Pulse Chamber - Explanation

Since the first-ever gas engine was invented in 1861, there has been a demand for waste gases (Exhaust) to be safely redirected and regulate noise levels. Leap to the 1970s with mass production of gasoline-powered vehicles, modestly priced, and easy to maintain grew in mass numbers. Managing air quality was becoming obvious and apparent, and the solution was the first catalytic converter mandated on all vehicles in 1975. These were single "pancake style" multi-level core resulting in very little flow with a lot of backpressure. 

1999 was a game changer for the automotive industry, with computer technology managing fuel trims, manufacturers updated to a single monolithic Cat. per bank with an OBDII Monitoring System. (This style system is found on all current vehicles.) This indirectly created a detrimental droning effect that companies still struggle to understand. The automotive manufacturers' "fit-all" they found was to restrict the exhaust to such an extreme amount, that the droning stopped and kept the interior quiet. This added restrictions on the stock systems, and reduced performance, and mileage. 

With the changes during these times to gas-powered trucks, in particular. The aftermarket "standard " fixes were tested. There was certainly a proven product  pre-1999. The ole H-pipe during the testing, had no positive effect on the drone, while the H-pipe system resulted in a loss of power to the rear wheels with the exhaust bouncing in between banks. Next up would be an "X-pipe". These had very good results previously in muscle cars where the exhaust lengths were relatively balanced. That technology was applied to the Truck Exhaust System and the problems simply revealed themselves. We constantly tested several different shapes, hole sizes, hole shape, tubing sizes, and figures, but nothing was working correctly with exhaust pulses.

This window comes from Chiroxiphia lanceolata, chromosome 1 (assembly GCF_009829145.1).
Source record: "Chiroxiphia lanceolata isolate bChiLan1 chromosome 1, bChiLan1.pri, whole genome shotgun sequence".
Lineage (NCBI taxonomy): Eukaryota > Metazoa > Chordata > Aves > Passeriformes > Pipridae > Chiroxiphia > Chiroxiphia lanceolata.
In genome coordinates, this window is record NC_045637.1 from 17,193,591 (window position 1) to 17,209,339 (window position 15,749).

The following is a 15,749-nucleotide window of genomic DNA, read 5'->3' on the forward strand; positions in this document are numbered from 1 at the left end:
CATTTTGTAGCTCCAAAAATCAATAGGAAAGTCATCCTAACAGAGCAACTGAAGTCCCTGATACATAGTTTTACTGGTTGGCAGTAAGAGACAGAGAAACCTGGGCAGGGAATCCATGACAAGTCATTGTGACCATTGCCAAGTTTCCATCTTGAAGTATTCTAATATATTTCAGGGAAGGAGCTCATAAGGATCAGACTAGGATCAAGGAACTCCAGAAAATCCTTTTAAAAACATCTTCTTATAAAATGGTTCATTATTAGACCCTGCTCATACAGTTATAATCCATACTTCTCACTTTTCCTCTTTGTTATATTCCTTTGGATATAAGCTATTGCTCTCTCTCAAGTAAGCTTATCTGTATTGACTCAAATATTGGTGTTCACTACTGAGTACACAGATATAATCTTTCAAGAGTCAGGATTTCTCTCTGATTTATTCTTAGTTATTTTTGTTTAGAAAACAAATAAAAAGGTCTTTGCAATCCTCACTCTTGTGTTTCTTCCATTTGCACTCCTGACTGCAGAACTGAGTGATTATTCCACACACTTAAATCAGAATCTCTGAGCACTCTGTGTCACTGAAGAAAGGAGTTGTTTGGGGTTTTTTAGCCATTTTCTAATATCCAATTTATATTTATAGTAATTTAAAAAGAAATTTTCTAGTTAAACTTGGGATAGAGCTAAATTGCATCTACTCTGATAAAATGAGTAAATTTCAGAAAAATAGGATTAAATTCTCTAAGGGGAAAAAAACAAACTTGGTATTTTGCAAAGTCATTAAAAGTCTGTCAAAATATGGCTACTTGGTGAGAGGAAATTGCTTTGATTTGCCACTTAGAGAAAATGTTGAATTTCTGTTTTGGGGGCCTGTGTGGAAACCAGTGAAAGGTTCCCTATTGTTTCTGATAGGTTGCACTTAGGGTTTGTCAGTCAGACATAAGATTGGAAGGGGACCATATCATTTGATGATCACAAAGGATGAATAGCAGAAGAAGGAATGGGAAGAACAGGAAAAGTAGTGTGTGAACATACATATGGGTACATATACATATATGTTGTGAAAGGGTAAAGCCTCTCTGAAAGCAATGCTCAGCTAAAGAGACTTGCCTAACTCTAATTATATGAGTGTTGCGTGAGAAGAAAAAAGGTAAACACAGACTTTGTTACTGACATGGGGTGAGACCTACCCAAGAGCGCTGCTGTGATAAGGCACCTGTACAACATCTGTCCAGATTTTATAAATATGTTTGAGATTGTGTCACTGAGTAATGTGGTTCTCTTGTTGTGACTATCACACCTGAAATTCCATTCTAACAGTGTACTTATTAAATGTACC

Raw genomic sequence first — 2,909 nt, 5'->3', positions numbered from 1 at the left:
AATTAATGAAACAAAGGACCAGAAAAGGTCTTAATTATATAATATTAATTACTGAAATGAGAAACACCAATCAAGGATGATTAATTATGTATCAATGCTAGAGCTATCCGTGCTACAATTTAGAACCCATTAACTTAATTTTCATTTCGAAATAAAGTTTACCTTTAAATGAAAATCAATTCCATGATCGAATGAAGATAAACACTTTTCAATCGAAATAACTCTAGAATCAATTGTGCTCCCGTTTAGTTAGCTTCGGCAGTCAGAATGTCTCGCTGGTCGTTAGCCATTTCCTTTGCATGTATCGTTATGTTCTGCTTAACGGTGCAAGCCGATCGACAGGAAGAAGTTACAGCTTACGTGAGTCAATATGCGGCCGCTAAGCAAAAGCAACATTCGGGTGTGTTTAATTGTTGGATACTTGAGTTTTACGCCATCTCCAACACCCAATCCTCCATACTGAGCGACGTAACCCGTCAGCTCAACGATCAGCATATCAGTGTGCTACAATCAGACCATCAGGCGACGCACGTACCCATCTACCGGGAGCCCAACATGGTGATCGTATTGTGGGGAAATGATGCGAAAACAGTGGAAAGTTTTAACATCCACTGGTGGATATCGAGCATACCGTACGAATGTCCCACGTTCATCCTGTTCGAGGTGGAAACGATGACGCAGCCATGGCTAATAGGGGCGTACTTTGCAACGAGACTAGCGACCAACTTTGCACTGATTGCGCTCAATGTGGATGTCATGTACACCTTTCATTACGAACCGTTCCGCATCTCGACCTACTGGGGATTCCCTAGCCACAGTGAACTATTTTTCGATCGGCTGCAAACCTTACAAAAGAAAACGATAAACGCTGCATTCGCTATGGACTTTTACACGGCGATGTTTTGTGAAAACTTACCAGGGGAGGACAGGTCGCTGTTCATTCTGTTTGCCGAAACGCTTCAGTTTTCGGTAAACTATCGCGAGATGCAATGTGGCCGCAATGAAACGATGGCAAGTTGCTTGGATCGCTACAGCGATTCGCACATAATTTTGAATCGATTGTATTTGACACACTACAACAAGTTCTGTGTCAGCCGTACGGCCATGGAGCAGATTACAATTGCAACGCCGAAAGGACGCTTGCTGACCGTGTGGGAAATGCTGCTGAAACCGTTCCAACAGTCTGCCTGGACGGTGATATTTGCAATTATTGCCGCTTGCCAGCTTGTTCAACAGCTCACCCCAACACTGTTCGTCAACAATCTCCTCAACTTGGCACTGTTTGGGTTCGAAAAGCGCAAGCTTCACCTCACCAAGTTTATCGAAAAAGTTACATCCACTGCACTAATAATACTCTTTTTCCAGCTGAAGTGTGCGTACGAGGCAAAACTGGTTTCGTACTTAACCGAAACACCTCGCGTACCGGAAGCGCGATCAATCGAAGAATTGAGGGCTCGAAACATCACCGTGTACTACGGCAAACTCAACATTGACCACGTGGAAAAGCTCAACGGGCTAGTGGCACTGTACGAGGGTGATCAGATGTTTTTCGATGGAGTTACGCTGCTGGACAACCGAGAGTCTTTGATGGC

What is an Exhaust Pulse? When the exhaust valve opens inside the combustion chamber to exchange the expelled oxygen now Co2 gases. There is a large volume of gases bunched together traveling pushed through the exhaust.

8 cylinders x 2500 RPMs = 20,000 Exhaust Pulses  

In designing the Patented Pulse Chamber, both the X-pipe and H-pipe's biggest errors were not forcing the exhaust pulses to enter a single expansion chamber to equalize & properly mix the pulses. Every exhaust pulse travels different lengths in the system which produces a different pulse size. MPI's pulse chamber allows the pulses to expand and mix all 8 different exhaust pulses to create the same size and sound exhaust pulses.                       

Why does a very restrictive system, not drone? What the factory system found, is when the unbalanced pulses travel 18-20 inches down a tube a system will drone. By adding large amounts of restriction you stack all those exhaust pulses limiting their movement and stopping the drone effect.         

Patent - 11713700       

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